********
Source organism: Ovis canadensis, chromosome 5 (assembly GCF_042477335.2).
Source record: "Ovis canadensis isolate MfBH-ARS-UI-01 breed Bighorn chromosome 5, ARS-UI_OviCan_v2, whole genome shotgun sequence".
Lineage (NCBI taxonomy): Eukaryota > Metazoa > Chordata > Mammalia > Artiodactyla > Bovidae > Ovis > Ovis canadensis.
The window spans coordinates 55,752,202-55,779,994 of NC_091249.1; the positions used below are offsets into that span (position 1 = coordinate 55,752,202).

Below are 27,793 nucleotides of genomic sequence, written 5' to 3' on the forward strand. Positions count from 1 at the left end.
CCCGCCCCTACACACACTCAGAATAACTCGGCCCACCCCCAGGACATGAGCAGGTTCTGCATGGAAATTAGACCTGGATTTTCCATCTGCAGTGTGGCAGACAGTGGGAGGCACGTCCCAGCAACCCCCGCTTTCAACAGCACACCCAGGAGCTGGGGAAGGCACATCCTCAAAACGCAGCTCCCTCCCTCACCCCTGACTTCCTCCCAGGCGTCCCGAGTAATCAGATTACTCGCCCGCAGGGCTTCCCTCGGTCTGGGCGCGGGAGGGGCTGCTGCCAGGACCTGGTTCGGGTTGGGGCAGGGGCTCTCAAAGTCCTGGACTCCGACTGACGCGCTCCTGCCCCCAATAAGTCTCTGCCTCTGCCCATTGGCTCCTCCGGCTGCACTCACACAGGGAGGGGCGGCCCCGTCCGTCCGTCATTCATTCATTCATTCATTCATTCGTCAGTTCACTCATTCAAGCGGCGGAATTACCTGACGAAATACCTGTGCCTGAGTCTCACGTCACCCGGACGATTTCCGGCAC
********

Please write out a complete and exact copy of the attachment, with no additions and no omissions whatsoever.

Source organism: Ovis canadensis, chromosome 5 (assembly GCF_042477335.2).
Source record: "Ovis canadensis isolate MfBH-ARS-UI-01 breed Bighorn chromosome 5, ARS-UI_OviCan_v2, whole genome shotgun sequence".
Lineage (NCBI taxonomy): Eukaryota > Metazoa > Chordata > Mammalia > Artiodactyla > Bovidae > Ovis > Ovis canadensis.
The window spans coordinates 55,752,202-55,779,994 of NC_091249.1; the positions used below are offsets into that span (position 1 = coordinate 55,752,202).

Below are 27,793 nucleotides of genomic sequence, written 5' to 3' on the forward strand. Positions count from 1 at the left end.
CCCGCCCCTACACACACTCAGAATAACTCGGCCCACCCCCAGGACATGAGCAGGTTCTGCATGGAAATTAGACCTGGATTTTCCATCTGCAGTGTGGCAGACAGTGGGAGGCACGTCCCAGCAACCCCCGCTTTCAACAGCACACCCAGGAGCTGGGGAAGGCACATCCTCAAAACGCAGCTCCCTCCCTCACCCCTGACTTCCTCCCAGGCGTCCCGAGTAATCAGATTACTCGCCCGCAGGGCTTCCCTCGGTCTGGGCGCGGGAGGGGCTGCTGCCAGGACCTGGTTCGGGTTGGGGCAGGGGCTCTCAAAGTCCTGGACTCCGACTGACGCGCTCCTGCCCCCAATAAGTCTCTGCCTCTGCCCATTGGCTCCTCCGGCTGCACTCACACAGGGAGGGGCGGCCCCGTCCGTCCGTCATTCATTCATTCATTCATTCATTCGTCAGTTCACTCATTCAAGCGGCGGAATTACCTGACGAAATACCTGTGCCTGAGTCTCACGTCACCCGGACGATTTCCGGCAC